Black homeowners had the smallest wealth gains over the past decade

A “Sale Pending” sign outside a house in Morgan Hill, California, U.S., on Tuesday, Oct. 4, 2022. Home prices in the US have taken a turn and are now posting the biggest monthly declines since 2009. Photographer: David Paul Morris/Bloomberg via Getty Images
Originally Published: 18 APR 23 16:49 ET

    (CNN) — Homeownership remains a key to building wealth. But a new study from the National Association of Realtors underscores the persistence of substantial inequities along racial and income lines over the past decade.

Home appreciation since 2012 was greater for higher-income homeowners than for lower-income homeowners.

Middle-income homeowners gained $122,100 in wealth, with homes appreciating 68% over the past decade, according to the report. Low-income homeowners were able to build $98,900 in wealth in that time from home price appreciation only, while upper-income households saw an increase of $150,800.

The study considered a household low-income if it earned an income no greater than 80% of the area median income. Middle-income homeowners are those with incomes over than 80% of the area’s median income but less than 200%. Upper-income homeowners are those with incomes greater than 200% of the area’s median income.

“This analysis shows how homeownership is a catalyst for building wealth for people from all walks of life,” said Lawrence Yun, NAR’s chief economist. “A monthly mortgage payment is often considered a forced savings account that helps homeowners build a net worth about 40 times higher than that of a renter.”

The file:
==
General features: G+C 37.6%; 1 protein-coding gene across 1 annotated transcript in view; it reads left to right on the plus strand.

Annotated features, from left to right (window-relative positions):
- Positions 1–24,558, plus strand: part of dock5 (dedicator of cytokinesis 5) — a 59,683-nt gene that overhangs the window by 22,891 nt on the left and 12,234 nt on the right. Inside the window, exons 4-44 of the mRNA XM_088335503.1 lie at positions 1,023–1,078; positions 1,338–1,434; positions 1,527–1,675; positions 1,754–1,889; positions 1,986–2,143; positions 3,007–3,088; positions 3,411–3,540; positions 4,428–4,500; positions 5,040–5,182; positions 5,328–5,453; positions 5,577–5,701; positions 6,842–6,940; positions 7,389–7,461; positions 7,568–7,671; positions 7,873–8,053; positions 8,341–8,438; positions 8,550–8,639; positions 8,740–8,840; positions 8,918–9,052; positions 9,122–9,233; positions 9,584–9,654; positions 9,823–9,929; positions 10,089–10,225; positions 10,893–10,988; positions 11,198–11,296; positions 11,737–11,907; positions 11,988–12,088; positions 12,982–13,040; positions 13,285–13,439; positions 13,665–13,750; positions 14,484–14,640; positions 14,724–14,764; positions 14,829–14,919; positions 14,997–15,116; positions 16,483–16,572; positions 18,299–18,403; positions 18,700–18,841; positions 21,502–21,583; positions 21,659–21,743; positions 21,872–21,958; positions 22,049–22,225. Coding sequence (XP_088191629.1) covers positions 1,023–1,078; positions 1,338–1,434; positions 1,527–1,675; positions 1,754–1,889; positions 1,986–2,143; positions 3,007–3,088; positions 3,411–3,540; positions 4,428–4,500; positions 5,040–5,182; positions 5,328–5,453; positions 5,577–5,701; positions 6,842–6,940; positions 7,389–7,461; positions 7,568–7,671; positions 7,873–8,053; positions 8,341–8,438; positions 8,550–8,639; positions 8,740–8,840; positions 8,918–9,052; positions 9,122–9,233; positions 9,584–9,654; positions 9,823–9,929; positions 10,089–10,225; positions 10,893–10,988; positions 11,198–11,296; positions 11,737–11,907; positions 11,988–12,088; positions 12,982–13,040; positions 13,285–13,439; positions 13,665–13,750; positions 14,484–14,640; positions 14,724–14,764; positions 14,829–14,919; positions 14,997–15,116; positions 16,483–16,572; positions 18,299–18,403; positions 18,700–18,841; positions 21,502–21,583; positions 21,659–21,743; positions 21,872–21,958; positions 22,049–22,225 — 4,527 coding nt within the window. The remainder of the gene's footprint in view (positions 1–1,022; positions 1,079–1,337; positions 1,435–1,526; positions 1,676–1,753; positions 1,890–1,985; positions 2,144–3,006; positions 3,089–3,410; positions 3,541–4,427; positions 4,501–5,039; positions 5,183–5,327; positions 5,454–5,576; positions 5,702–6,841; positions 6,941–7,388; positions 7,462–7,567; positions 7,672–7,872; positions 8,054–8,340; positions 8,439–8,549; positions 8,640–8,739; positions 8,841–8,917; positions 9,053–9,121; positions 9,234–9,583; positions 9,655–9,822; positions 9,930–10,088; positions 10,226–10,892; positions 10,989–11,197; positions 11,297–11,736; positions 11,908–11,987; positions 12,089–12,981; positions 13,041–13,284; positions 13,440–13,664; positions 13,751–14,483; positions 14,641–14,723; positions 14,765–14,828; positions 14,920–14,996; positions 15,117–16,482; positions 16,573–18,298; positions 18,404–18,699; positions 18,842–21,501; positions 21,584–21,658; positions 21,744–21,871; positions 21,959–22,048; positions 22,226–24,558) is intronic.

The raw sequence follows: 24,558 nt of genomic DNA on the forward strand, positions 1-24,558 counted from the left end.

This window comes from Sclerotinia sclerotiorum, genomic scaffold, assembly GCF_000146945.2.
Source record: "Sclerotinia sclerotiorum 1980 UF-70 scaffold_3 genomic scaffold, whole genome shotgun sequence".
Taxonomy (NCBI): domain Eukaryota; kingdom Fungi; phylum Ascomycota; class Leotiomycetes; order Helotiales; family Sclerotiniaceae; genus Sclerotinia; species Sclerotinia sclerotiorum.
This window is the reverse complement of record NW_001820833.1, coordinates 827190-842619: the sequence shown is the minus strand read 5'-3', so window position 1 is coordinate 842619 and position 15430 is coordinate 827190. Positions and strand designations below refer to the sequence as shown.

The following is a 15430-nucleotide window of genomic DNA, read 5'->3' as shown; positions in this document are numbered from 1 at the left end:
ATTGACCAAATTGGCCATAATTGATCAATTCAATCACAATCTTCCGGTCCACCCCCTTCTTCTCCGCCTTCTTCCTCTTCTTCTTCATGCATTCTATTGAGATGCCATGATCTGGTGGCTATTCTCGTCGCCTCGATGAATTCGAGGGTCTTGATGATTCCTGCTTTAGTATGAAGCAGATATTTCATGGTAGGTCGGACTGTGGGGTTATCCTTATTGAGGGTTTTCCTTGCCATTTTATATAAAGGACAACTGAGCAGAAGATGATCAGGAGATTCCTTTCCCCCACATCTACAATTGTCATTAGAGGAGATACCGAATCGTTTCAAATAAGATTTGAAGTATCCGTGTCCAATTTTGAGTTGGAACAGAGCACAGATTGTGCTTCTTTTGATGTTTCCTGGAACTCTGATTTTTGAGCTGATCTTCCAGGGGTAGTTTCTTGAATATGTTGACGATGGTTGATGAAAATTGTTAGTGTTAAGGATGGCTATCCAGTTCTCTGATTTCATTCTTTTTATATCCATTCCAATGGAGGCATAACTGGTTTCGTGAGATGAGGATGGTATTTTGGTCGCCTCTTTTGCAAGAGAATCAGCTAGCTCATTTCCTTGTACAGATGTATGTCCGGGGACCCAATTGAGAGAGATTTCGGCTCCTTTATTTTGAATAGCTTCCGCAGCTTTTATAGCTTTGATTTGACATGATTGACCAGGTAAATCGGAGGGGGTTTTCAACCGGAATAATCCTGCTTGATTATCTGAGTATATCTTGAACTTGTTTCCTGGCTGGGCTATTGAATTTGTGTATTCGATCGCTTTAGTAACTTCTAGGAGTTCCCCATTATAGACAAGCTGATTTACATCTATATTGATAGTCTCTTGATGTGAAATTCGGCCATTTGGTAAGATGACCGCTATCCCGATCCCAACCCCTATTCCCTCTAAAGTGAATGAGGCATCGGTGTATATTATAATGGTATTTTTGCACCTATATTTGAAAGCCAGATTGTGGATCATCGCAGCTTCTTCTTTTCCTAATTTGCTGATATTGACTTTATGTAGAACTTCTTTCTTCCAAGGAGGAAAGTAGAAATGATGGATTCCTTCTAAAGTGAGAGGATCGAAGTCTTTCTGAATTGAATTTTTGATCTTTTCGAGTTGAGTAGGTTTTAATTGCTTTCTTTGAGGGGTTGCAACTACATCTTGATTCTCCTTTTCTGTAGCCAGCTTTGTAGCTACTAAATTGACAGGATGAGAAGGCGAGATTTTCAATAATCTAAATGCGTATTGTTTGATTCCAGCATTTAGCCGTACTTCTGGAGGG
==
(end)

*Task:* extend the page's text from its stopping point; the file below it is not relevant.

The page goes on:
Black homeowners see smaller gains

It remains harder for Black homeowners to achieve the same wealth gains in homeownership that other groups do. Black homeowners experienced the smallest wealth gains among any other racial or ethnic group, accumulating $115,000 in wealth in the last decade. Black Americans own homes that are less expensive by nearly $64,000 than homes that White Americans own.

While Asian households own homes that are more expensive than any other group, Hispanic homeowners had faster appreciation than White homeowners.

But there were some areas of the country where Black homeowners fared better over the past decade, including Bellingham, Washington; Ocala, Florida; Palm Bay, Florida; Modesto, California; Greeley, Colorado; and Charleston, South Carolina. Owners in these areas saw their homes generated more than $125,000 in wealth in the last decade.

Owners from minority groups were able to accumulate the largest wealth gains in the West and South regions. In some of these areas, the median home value for Black homeowners is $500,000 more than it was a decade ago, including Bremerton, Washington; Santa Maria, California; and Lake Havasu City, Arizona.

Regardless of the income level, owners who live in expensive cities saw the most home price appreciation and wealth gains.

In San Jose, among the most expensive cities to buy a home, low-income owners have accumulated nearly $630,000 in the last decade, and middle-income owners gained $643,000. The top earners gained wealth of $836,490 from their homes.

Along with the wealth gains accumulated over the past decade, homeowners also reduced their debt by 21%. Many homeowners who were able to refinance and secure a rate lower than 4% in the months following the onset of the pandemic may have paid off an even larger amount of their mortgage, Yun said.

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